How to treat bladder stones in dogs and cats


Dear readers,

Dogs and cats can have a condition known as urolithiasis. Urolithiasis means “urine stones”. Urinary stones can form in the kidneys. This is the first thing we think of because it is the most common place in humans. However, in dogs and cats, we typically see urinary stones in the bladder. For this reason, the well-known term for urolithiasis in dogs and cats is bladder stones.

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While diet and water consumption can have an impact on the presence of stones, the most likely predisposing factor is genetics. Some breeds are more prone to bladder stones than others. The small breeds of dogs are more likely to have this problem. These include Yorkshire Terriers, Poodles, Shih Tzus, Schnauzers, Lhasa Apsos, and Bichon Fries. Bladder stones are rarely seen in large breed dogs. The only exception is the Dalmatian. Dalmatians can develop ammonium urate stones, which are most specific to their breed. The breeds of cats most likely to develop stones are Burma, Himalayas, and Persians.

When a pet has a bladder stone, urination effort and blood in the urine are two common symptoms. If left untreated, bladder stones are a constant source of discomfort and infection at best. In the worst case, these stones migrate down the urethra and block the urine outlet. Urine can hold back and put pressure on the bladder and kidneys. Constant pressure on the kidneys can lead to life-threatening kidney damage and sepsis.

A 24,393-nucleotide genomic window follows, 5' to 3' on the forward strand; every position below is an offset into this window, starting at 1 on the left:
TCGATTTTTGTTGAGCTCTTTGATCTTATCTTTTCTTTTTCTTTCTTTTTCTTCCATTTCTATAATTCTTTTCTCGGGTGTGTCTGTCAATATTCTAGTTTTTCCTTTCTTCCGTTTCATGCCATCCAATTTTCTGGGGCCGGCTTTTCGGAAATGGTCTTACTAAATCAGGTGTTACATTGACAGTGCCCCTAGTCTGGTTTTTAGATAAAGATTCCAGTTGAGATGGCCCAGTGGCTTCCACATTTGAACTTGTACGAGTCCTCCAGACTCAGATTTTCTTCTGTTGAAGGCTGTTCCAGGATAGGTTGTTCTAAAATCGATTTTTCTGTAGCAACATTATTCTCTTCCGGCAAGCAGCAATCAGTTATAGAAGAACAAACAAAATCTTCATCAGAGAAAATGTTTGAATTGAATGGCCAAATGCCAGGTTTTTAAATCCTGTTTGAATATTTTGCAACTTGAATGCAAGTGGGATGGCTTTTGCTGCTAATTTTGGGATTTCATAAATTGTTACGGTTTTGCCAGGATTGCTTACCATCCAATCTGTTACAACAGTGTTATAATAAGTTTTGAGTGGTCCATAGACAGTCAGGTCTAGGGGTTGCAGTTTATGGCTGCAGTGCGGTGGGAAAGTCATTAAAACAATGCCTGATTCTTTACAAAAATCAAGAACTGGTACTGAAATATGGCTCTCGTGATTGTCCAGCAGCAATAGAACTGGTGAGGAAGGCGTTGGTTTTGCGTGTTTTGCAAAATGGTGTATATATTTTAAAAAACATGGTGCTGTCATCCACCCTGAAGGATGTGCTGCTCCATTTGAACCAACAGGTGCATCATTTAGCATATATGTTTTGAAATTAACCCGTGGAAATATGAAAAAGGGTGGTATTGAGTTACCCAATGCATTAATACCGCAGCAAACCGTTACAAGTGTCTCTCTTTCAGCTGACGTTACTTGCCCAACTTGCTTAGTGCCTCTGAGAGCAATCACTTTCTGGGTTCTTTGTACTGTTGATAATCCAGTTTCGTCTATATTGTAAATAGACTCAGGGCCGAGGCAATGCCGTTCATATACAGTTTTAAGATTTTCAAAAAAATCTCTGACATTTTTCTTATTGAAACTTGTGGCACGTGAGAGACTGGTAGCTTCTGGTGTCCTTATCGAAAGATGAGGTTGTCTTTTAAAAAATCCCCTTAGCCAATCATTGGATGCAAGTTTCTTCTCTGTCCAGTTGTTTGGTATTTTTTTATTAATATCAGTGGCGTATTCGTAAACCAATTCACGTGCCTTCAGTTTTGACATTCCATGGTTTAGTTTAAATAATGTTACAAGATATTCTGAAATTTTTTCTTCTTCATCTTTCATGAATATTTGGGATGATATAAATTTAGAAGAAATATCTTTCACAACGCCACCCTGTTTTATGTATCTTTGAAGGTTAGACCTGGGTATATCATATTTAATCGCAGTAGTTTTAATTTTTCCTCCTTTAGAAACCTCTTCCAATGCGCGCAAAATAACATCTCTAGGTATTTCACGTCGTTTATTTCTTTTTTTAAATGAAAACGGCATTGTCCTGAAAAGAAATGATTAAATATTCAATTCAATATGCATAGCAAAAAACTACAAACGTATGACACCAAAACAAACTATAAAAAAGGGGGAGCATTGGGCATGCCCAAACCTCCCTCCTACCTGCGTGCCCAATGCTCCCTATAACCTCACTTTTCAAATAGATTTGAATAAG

The diagnosis is made using x-rays and sometimes ultrasound of the bladder. Once the pet has been determined to have stones, the best course of action is surgical removal. If the stone is removed, it can be sent for analysis. Bladder stones are made up of various minerals such as calcium, magnesium, ammonia, phosphorus, and carbonates. The minerals that make up the stone determine how it is treated.

Special diets have been developed to treat certain types of stones.

Special diets have been developed to treat certain types of stones. The diet can acidify the urine, making it difficult for the stone to precipitate. Or the diet may be short of the minerals that make up this type of stone. Science has come a long way to study the cause and prevention of these urinary stones. Unfortunately, some conditions are unresponsive to diet. The stones can return. In these cases, owners will need to work with their veterinarians to come up with a specific plan for that dog. It may include regular monitoring with x-rays and urine tests.


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